Written by Daksha Prashar, CNN
It started more than 12 years ago.
Originally from Thailand, Thai-immigrant Ayn Po (“Ayn” means “port” in Thai) was staying with friends in Qatar in the wake of the 2003 Asian Games.
“There were about 2,000 Indians living in this tiny suburb of Doha and these days only 100 or 200 remain in the city,” says the 52-year-old migrant, who sells snacks from a cart at a sprawling outdoor market.
Ayn Po hawks her wares at a major outdoor market in Doha. Credit: Daksha Prashar
Alastair Noble, deputy head of the United Nations Educational, Scientific and Cultural Organization (UNESCO) Office for the Sahel in Dakar, Senegal, says that to bring order and wealth to cities across Africa and the Middle East, Qatar has begun building its own modern day souks to outsource labor to countries like Thailand.
Carefully-planned architecture is dotted around Doha and its outskirts. Credit: Daksha Prashar
“They always knew that they couldn’t grow on their own, so they had to look outside of Qatar to bring in foreign labor for construction,” Noble says.
Cairo, for example, built a railway from Port Said to Egypt’s capital. That project began decades before the Arab Spring — but brought Egyptians a better standard of living than many people could hope for at home. Similarly, Qataris are well aware that they don’t have their own infrastructure in Doha.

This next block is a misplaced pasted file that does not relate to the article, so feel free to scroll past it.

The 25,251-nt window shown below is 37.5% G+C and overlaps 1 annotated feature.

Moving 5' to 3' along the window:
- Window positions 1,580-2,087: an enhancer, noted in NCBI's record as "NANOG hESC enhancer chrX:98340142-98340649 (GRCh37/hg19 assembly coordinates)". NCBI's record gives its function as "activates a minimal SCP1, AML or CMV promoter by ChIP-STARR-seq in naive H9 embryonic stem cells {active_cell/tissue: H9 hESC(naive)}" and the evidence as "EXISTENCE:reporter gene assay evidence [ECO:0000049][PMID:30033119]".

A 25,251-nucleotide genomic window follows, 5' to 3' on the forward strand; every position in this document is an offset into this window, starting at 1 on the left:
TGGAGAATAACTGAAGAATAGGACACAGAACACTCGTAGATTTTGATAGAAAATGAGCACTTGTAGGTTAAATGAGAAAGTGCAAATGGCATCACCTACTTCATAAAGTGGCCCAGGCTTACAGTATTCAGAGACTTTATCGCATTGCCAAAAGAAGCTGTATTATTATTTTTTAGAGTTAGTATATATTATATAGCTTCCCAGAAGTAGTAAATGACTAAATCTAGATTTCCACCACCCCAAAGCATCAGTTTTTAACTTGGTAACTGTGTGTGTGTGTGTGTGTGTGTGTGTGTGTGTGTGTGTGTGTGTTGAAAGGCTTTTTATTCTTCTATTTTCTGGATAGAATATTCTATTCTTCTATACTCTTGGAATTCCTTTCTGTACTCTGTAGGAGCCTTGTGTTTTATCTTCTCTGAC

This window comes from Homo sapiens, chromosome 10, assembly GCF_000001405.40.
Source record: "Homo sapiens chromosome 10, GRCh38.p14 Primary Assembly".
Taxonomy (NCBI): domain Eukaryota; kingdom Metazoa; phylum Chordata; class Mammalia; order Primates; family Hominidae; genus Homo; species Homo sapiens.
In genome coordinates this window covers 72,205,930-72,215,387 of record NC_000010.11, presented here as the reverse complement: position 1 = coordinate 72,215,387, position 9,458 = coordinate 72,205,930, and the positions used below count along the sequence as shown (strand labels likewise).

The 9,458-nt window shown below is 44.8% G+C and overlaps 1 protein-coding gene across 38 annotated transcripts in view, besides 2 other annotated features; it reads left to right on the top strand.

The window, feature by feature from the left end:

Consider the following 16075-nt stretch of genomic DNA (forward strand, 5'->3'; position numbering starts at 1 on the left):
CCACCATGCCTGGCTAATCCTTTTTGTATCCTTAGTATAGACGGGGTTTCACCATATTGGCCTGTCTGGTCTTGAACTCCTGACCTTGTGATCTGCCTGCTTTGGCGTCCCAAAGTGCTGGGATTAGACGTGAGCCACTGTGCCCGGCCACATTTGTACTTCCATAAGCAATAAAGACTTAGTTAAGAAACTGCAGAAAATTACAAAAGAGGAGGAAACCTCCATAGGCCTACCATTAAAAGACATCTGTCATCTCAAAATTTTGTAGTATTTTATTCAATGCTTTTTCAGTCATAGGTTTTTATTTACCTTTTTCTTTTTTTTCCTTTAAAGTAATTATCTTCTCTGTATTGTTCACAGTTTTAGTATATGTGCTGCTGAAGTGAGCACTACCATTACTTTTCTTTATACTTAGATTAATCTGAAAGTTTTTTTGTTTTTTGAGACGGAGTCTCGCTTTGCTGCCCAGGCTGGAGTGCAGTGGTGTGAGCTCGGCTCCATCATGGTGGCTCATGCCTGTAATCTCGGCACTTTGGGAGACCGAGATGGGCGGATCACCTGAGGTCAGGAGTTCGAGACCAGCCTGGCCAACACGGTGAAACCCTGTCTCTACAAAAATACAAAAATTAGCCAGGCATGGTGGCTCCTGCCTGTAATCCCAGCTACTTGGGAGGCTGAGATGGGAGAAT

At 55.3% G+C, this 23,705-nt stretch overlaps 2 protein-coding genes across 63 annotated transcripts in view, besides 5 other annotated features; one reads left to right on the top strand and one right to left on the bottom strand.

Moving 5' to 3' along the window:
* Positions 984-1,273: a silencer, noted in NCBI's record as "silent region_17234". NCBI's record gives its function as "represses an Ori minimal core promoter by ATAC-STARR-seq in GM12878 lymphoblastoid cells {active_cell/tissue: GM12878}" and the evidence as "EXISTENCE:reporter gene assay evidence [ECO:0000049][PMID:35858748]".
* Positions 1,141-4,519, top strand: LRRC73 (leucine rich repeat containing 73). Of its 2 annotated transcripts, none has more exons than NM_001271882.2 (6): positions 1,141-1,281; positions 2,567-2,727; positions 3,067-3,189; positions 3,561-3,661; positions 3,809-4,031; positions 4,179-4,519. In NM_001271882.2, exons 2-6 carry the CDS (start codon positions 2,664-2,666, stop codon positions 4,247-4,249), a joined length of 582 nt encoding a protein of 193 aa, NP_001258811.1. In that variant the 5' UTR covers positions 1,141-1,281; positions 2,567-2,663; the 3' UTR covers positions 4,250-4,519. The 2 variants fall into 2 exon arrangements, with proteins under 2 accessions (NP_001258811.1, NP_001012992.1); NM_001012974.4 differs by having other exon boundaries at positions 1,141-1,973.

Workers at a construction site in Doha. Credit: Daksha Prashar
“These cities are used to bring in large numbers of people just to work. And countries like China and India provide these people as cheap labor to build these towns,” Noble adds.
Too much too fast
There has been a steady stream of reports over the last few years about exploitation and poor treatment of migrant workers, who account for more than 90% of Qatar’s population.
Migrant laborers regularly set off for work at the early hours of the morning. Credit: Daksha Prashar
“We know that some of the construction workers are supposed to be employed for between one to three years and their visas are renewable,” says Deborah Odrick, executive director of advocacy group the Migrant Workers’ Protection Project in the US.